In Britain, it used to be vulgar to comment on one’s food. Now, it’s a bit weird not to.
Do you dislike Jamie Oliver because you’re ideologically opposed to his pasta dishes, or is it because the idea of a working class man who has acquired the privileges of middle class life pisses you off?
Scott Cunningham’s Encyclopedia of Wicca in the Kitchen, “a practical guide to food magic”, promises, rather thrillingly, that from now on, every “munch of celery will resonate with new meaning”.
We’re aiming for 150 bottles, with “NW6” on the label and a bouquet of Bakerloo. But this is about more than wine. Could we rediscover lost skills and reconnect with each other?
I can understand the logic of opening a branch of Dirty Burger in Shoreditch – but Vauxhall? Although the spirit of gentrification is taking up residence here, the fact remains the place is still what is scientifically termed a shithole.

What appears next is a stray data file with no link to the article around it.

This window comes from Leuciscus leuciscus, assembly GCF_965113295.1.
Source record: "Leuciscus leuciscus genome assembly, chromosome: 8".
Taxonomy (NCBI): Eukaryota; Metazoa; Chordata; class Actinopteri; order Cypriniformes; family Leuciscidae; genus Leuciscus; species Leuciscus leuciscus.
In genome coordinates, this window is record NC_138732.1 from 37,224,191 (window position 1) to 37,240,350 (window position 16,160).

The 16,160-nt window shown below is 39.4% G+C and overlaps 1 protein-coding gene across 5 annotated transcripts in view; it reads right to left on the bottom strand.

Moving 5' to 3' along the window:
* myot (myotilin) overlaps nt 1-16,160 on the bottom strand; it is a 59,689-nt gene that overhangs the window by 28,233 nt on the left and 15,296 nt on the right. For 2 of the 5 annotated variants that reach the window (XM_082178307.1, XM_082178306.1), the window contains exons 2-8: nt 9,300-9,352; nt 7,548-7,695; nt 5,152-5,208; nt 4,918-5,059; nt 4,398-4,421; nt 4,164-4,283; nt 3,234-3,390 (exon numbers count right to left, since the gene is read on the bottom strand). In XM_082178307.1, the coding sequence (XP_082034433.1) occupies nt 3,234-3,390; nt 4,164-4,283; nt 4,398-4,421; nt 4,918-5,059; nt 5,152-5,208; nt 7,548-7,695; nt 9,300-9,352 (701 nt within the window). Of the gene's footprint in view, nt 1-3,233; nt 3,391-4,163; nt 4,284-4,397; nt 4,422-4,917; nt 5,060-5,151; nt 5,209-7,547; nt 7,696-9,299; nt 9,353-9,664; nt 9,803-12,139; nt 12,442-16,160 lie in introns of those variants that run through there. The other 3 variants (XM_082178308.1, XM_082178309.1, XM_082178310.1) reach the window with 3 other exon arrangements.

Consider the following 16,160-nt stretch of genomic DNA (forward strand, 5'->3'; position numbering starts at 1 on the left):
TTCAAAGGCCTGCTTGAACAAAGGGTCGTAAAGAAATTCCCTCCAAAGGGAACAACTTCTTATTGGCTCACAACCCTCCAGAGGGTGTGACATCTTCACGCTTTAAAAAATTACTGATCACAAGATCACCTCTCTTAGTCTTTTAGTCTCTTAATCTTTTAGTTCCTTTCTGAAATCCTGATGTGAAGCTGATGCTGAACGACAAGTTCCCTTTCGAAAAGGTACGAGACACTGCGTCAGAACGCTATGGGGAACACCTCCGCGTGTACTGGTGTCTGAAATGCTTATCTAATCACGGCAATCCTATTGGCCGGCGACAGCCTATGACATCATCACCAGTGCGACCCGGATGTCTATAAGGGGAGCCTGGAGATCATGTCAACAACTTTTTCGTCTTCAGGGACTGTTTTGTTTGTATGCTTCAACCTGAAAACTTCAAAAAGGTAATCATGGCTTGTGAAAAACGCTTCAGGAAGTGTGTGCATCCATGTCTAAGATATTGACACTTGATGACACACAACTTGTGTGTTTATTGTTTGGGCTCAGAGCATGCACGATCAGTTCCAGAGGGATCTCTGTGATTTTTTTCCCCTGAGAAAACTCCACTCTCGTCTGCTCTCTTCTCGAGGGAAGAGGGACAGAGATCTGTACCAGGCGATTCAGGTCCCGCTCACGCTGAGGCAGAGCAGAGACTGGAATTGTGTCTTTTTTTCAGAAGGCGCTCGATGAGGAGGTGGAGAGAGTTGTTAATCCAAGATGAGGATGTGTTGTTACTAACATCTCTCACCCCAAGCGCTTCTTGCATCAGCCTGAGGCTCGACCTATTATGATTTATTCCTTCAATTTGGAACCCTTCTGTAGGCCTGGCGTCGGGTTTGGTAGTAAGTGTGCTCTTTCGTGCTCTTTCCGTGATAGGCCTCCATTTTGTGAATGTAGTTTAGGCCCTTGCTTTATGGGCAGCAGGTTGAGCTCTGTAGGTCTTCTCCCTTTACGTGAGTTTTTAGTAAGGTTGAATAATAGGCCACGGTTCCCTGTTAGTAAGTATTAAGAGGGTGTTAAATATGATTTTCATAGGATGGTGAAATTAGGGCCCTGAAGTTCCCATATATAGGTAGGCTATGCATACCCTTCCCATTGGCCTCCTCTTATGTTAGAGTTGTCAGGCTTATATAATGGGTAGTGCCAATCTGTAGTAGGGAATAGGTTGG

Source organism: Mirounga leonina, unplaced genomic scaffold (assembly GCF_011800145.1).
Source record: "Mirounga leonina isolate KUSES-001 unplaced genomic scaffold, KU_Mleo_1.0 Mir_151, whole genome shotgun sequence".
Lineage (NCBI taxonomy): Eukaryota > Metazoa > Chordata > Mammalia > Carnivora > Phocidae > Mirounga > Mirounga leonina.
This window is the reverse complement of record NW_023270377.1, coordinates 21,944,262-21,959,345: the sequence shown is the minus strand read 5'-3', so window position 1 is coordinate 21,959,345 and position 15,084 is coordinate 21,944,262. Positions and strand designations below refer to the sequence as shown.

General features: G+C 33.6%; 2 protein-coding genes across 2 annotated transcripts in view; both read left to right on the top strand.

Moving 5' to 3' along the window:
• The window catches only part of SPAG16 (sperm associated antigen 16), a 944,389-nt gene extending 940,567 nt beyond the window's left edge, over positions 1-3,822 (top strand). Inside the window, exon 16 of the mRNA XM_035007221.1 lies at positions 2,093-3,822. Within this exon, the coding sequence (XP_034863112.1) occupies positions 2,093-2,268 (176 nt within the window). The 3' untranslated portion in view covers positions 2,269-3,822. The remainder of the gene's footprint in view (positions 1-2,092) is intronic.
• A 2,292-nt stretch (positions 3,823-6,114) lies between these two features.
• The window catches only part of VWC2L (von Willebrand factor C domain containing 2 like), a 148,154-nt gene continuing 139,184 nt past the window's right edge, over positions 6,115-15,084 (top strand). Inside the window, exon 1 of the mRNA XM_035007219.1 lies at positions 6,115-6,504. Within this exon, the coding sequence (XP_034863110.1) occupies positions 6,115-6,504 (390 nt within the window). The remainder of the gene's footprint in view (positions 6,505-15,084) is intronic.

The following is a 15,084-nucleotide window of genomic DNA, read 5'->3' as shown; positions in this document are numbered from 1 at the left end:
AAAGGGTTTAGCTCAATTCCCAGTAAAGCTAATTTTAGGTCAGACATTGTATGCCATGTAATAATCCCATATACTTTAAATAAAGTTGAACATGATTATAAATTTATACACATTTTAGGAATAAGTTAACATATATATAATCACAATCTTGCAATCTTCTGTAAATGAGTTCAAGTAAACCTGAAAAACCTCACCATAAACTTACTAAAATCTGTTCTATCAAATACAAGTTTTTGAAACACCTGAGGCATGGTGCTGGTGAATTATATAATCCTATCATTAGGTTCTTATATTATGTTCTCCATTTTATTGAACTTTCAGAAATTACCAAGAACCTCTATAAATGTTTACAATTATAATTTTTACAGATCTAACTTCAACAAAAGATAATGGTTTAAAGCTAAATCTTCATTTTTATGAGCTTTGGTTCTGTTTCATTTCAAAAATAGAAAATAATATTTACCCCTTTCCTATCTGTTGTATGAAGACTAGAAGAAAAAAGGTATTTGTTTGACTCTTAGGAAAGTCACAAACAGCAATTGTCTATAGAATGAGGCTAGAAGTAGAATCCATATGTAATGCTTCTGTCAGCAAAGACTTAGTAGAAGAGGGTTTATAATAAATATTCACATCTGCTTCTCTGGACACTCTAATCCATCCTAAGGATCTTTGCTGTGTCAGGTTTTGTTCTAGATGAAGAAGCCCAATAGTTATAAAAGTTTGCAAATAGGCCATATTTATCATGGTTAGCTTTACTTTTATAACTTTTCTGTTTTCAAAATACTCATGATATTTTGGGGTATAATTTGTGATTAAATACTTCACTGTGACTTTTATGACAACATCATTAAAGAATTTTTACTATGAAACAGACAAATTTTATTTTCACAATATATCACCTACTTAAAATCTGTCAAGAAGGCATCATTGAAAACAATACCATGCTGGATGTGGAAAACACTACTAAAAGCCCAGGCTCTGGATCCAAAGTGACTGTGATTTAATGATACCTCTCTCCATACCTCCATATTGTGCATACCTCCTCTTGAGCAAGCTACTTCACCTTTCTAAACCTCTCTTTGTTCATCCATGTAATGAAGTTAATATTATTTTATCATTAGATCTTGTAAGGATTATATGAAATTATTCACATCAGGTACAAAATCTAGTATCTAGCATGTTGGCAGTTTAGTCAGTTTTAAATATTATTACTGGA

Most fizzy drinks are vile, yet some of those still do duty as mixers – the point here being, presumably, to cancel out one horrible taste with another.
You are inclined to think that polenta and gnocchi, blinis and burritos have always been with us. But they are not part of our collective conscience as they would be for the people who grew up eating them.
Less than a century ago Iraq’s ancient Jewish community made up a third of Baghdad’s population but is now estimated at no more than seven individuals.
This is perfect comfort food for those who’re feeling vertiginous as they contemplate the giddy extent of the ever-inflating London property bubble.
Philip moved his court frequently and I believe his reasons had to do with drink: half of his lands produced wine, the other half beer.
In January 2013, there were just 15 micropubs, almost all of them in Kent. A year later, there were more than 40, spread across the country.
No country has ever left the EU before, so there's no map for where we're going.
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